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Colorant


Although colorants are added to bodies, most people think of them as materials that transform a colorless transparent or opaque glaze into a colored glaze. Colorants can be raw metal oxides (e.g. iron oxide, chrome oxide), metal oxide containing materials (e.g. rutile) or man-made powders which are smelted from metal oxide and stabilizer mixes (stains). Potters and smaller companies often use raw colorants and color-containing raw materials whereas industrial manufacturers employ stains. Unlike stains which are prefired, the color of raw colorant powders often bear no resemblance to the color they will produce in a glaze. Raw metal oxide powders are often available as carbonates or oxides (other forms are typically available also, but they are not usually used in ceramics for solubility or others issues). Carbonate colors gas during firing as the carbonates decompose and volatilize. This can be a source of glaze defects when the gassing happens after the glaze has begun to melt (copper carbonate is known for this issue). Color-containing raw materials, like rutile, often vary in their chemistry and mineralogy and are the least reliable option for coloring glazes. Not all metal oxides produce color (e.g. tin, titanium, zircon), but they can affect existing color and stabilize it and opacify the glass.

In glazes, color is a matter of chemistry: The color produced depends on the oxide make-up of the host glaze and of the mix of colorants added. The same metal oxide can participate in many color systems. Some colorants produce the same color across a wide range of host glazes (e.g. cobalt), others are very sensitive to the presence or absence of specific helper or hostile oxides (e.g. chrome-tin combinations). Colors are the most vibrant in transparent glazes where there is depth (in opaque glazes they tend to produce pastel shades). Some colors are potent, 1% can produce a strong color. Others are weak and 10% or more may be needed.

Colorants affect fired properties of glazes like any other material (e.g. thermal expansion, melting temperature, gloss). For example, some are powerful fluxes, others are very refractory. However the specifics of how and the degree to which they affect the fired glass are not nearly as well known as for other common ceramic oxides. Generally technicians know how much of a colorant is needed to achieve the shade they want and they know what chemistry the host glaze needs to have to maximize the efficiency of the color (since colorants are the most expensive of all ceramic materials). Beyond that, it is common to not include the colorant when calculating the oxide chemistry of a glaze. People rationalize and control the fired properties of the colorless base glaze in terms of the chemistry while they rationalize the contribution of the colorants to that base at the recipe level.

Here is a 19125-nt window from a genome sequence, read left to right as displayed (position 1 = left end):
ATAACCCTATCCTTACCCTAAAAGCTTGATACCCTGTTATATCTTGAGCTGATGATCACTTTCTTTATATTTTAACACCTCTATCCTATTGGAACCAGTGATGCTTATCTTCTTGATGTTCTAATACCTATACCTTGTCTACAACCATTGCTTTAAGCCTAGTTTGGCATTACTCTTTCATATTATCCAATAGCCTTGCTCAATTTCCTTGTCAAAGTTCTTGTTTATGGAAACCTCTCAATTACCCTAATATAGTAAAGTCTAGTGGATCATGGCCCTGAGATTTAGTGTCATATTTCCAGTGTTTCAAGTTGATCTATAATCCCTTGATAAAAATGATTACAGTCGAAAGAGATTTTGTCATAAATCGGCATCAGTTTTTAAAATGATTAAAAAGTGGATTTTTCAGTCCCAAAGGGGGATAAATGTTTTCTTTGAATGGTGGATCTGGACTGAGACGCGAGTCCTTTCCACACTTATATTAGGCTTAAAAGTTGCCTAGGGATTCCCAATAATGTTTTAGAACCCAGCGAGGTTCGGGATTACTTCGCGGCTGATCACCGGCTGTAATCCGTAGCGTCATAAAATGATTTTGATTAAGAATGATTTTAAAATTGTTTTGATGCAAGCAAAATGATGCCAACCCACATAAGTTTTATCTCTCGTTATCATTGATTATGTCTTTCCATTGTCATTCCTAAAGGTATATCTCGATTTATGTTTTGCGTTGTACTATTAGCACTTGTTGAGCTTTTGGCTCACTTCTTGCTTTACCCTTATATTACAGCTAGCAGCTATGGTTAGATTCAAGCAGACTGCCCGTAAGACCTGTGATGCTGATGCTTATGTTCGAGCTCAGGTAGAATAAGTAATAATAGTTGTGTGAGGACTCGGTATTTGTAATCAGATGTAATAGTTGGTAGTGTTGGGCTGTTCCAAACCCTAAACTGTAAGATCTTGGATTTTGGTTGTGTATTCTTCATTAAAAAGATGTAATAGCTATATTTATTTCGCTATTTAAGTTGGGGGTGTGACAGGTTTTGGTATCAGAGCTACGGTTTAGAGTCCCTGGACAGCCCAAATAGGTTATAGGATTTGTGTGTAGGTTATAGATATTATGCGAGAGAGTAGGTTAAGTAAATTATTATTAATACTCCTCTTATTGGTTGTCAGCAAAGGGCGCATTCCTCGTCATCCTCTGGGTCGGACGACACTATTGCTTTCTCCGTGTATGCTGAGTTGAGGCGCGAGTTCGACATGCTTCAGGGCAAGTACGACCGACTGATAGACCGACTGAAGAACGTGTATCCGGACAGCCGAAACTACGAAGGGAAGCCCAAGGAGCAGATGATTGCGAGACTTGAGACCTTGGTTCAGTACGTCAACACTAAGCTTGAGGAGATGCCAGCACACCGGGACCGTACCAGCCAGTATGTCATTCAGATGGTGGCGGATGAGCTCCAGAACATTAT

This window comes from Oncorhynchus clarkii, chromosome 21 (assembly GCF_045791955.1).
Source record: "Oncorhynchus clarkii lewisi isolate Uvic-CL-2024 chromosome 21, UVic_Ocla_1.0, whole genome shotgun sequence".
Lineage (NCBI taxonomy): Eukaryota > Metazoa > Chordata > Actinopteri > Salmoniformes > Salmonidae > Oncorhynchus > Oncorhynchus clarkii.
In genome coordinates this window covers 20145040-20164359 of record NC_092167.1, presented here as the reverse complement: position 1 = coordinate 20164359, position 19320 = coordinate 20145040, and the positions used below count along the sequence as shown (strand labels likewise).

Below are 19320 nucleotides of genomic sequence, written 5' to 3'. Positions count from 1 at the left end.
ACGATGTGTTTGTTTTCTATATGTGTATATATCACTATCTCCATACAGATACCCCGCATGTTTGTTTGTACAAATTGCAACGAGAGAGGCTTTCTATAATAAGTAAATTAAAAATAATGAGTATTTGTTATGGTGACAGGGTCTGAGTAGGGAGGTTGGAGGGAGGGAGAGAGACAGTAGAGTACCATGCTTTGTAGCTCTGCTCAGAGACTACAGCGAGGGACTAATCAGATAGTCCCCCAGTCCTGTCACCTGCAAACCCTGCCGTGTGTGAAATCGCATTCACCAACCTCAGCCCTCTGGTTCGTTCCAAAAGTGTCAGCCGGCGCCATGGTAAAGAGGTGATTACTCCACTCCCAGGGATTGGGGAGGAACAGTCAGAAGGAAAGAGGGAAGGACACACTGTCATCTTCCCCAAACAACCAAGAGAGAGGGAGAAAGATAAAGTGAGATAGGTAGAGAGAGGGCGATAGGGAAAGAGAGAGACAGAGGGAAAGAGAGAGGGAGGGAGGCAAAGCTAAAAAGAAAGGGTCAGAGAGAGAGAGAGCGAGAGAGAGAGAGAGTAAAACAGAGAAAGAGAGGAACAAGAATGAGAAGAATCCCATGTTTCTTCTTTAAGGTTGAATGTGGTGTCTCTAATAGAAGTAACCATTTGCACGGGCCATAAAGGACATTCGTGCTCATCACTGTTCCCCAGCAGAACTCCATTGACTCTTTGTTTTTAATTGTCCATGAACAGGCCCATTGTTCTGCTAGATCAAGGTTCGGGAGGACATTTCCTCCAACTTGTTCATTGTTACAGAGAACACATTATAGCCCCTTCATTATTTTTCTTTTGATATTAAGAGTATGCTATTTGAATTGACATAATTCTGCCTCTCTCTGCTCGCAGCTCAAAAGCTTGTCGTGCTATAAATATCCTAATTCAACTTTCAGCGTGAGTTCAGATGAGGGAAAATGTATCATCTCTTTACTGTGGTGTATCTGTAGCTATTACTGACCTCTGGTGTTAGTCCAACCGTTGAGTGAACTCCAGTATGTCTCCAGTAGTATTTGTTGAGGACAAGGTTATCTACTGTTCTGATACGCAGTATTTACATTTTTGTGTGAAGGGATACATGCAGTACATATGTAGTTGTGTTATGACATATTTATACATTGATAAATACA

Iron oxide is available in many colors. Here are three.

How can there be so many colors? Because iron and oxygen can combine in many ways. In ceramics we know Fe2O3 as red iron and Fe3O4 as black iron (the latter being the more concentrated form). But would you believe there are 6 others (one is Fe13O19!). And four phases of Fe2O3. Plus more iron hydroxides (yellow iron is Fe(OH)3).

MgO can destroy the rutile blue variegation effect

The rutile blue variegation effect is fragile. It needs the right melt fluidity, the right chemistry and the right cooling (during firing). This is Alberta Slip GA6C recipe on the right (normal), the glaze melt flows well due to a 20% addition of Ferro Frit 3134 (a very low melting glass). On the left Boraq has been used as the flux (it is a calcium borate and also melts low, but not as low as the frit). It also contains significant MgO. These two factors have destroyed the rutile blue effect!

How do metal oxides compare in their degrees of melting?

Metallic oxides with 50% Ferro frit 3134 in crucibles at cone 6ox. Chrome and rutile have not melted, copper and cobalt are extremely active melters. Cobalt and copper have crystallized during cooling, manganese has formed an iridescent glass.

Cone 10 Reduction firing is the home of the most magic oxide in ceramics: iron

It is a powerful glaze flux, variegator and crystalizer, a colorant of many characters in bodies and glazes and a specking agent like no other. And it is safe and cheap!

Mason stains in a cone 6 clear base

These are Mason stains added to cone 6 G2926B clear liner base glaze. Notice that the chrome tin maroon 6006 does not develop as well as the G2916F glossy base recipe. The 6020 manganese alumina pink is also not developing. Caution is required with inclusion stains (like #6021), if they are rated to cone 8 they may already begin bubbling at cone 6 is some host glazes.

Chrome oxide powder

Maroon and white mug before and after firing: What a difference!

The outer glaze is Ravenscrag GR6-E Raspberry, the bright maroon color is a product of the surprising interaction between the 0.5% chrome oxide and 7.5% tin oxide present. That small amount of chrome is only enough to give the raw powder a slight greenish hue, hardly different than the clear liner. While this color mechanism appears to be effective, it is delicate. A maroon stain is actually a better choice. It would fire more consistent would be less hazardous to use. And the raw glaze will be the same color as the fired one!

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By Tony Hansen




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